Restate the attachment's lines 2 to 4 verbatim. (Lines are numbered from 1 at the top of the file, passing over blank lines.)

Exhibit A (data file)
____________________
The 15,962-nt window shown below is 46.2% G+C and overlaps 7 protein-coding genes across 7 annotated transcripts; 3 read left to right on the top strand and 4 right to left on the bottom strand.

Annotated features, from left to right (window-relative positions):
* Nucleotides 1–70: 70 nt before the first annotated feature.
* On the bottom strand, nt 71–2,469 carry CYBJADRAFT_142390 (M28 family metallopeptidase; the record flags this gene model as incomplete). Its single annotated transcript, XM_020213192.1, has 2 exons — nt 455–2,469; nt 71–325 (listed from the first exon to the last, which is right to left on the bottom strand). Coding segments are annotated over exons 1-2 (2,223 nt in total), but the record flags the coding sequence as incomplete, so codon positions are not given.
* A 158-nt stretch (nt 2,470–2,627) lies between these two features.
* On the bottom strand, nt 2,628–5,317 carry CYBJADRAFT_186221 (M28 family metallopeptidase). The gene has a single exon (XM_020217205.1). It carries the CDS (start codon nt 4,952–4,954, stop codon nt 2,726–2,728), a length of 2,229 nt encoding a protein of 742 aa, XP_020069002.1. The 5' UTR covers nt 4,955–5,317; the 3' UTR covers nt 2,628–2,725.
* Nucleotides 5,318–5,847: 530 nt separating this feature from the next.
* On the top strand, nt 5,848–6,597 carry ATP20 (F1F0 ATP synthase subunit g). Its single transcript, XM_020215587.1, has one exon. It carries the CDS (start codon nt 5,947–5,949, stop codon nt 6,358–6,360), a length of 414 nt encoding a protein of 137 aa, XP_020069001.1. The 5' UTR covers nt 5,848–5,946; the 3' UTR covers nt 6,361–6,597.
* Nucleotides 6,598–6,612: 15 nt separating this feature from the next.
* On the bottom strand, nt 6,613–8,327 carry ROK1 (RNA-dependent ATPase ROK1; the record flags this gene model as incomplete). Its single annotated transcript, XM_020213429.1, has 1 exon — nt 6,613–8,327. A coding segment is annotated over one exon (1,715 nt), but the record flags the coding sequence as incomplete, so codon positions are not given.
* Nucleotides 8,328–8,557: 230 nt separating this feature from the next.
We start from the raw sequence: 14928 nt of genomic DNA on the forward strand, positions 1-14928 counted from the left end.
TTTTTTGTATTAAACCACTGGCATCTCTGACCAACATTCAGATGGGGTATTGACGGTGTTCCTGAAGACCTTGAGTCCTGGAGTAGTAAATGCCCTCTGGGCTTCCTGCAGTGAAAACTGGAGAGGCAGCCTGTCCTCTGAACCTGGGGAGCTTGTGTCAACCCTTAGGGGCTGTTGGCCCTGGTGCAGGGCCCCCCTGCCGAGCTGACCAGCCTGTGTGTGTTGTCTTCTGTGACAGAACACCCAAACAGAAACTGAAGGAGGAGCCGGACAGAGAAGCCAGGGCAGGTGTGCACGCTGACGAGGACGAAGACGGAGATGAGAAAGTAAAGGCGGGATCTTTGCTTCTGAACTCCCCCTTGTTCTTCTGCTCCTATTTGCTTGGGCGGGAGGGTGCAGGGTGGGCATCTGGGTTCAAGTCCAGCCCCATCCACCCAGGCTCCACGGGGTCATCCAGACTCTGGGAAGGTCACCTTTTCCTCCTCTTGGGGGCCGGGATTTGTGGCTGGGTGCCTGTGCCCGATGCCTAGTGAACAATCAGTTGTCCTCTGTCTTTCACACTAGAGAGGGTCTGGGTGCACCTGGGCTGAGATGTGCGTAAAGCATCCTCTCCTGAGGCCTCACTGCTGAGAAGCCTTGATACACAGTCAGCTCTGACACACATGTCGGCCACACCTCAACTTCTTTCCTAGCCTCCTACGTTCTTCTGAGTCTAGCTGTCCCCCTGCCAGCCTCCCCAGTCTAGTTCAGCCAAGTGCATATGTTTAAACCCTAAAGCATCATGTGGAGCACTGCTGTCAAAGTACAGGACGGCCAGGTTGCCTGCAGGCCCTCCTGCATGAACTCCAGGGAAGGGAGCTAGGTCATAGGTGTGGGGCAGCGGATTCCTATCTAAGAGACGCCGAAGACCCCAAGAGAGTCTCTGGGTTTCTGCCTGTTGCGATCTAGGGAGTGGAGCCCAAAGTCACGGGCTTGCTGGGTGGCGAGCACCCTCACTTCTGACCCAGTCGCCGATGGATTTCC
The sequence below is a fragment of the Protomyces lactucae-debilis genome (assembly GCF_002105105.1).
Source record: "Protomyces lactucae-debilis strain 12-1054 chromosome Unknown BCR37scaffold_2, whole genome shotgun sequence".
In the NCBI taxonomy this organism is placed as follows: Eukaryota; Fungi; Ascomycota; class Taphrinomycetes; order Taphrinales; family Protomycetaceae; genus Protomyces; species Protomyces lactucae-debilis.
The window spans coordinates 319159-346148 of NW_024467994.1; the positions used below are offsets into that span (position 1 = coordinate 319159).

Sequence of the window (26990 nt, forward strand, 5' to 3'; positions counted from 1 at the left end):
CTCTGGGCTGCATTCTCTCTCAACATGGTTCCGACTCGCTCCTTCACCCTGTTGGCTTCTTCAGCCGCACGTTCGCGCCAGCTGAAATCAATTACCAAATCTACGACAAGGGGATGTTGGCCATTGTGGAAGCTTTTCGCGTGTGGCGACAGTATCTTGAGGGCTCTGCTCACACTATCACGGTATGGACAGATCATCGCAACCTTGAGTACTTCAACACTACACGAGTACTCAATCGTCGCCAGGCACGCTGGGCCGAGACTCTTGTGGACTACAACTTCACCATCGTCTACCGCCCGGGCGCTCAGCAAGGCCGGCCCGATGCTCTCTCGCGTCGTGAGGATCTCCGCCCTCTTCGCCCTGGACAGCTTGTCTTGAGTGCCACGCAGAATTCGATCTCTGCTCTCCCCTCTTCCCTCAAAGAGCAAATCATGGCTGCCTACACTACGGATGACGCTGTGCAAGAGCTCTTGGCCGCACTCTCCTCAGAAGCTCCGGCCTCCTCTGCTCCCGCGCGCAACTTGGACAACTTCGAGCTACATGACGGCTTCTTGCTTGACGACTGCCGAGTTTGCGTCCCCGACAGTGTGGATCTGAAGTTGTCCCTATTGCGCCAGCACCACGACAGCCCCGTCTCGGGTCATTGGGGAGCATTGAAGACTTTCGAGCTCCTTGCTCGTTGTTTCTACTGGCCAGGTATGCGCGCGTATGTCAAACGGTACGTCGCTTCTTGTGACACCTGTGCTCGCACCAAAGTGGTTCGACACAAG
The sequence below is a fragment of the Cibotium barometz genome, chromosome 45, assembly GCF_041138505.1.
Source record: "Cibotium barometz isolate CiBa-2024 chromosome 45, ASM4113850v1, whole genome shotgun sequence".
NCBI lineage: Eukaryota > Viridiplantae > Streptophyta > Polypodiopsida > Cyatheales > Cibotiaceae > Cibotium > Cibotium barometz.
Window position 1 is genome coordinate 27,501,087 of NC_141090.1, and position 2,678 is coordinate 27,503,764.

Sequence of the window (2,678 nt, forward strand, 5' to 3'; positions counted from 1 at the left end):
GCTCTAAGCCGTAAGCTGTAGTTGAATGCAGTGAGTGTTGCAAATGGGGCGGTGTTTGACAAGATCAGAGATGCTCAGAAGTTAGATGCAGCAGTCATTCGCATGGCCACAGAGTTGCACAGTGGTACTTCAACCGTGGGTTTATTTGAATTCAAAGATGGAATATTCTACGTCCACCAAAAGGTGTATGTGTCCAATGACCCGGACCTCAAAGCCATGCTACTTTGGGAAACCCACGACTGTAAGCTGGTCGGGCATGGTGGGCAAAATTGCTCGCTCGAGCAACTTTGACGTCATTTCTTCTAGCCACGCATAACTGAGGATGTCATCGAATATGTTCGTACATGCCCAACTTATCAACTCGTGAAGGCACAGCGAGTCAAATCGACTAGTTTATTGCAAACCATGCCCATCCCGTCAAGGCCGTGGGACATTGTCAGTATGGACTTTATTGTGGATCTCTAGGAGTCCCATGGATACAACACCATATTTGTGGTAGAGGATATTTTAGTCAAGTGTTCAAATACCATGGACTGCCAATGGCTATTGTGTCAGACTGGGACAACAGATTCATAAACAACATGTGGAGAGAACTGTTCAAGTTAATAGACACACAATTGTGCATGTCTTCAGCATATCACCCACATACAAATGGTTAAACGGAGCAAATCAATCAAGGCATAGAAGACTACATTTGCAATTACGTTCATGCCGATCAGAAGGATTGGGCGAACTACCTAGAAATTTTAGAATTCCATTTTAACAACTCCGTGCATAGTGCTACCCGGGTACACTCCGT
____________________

Annotated features, from left to right (window-relative positions):
* Nucleotides 1–70: 70 nt before the first annotated feature.
* On the bottom strand, nt 71–2,469 carry CYBJADRAFT_142390 (M28 family metallopeptidase; the record flags this gene model as incomplete). Its single annotated transcript, XM_020213192.1, has 2 exons — nt 455–2,469; nt 71–325 (listed from the first exon to the last, which is right to left on the bottom strand). Coding segments are annotated over exons 1-2 (2,223 nt in total), but the record flags the coding sequence as incomplete, so codon positions are not given.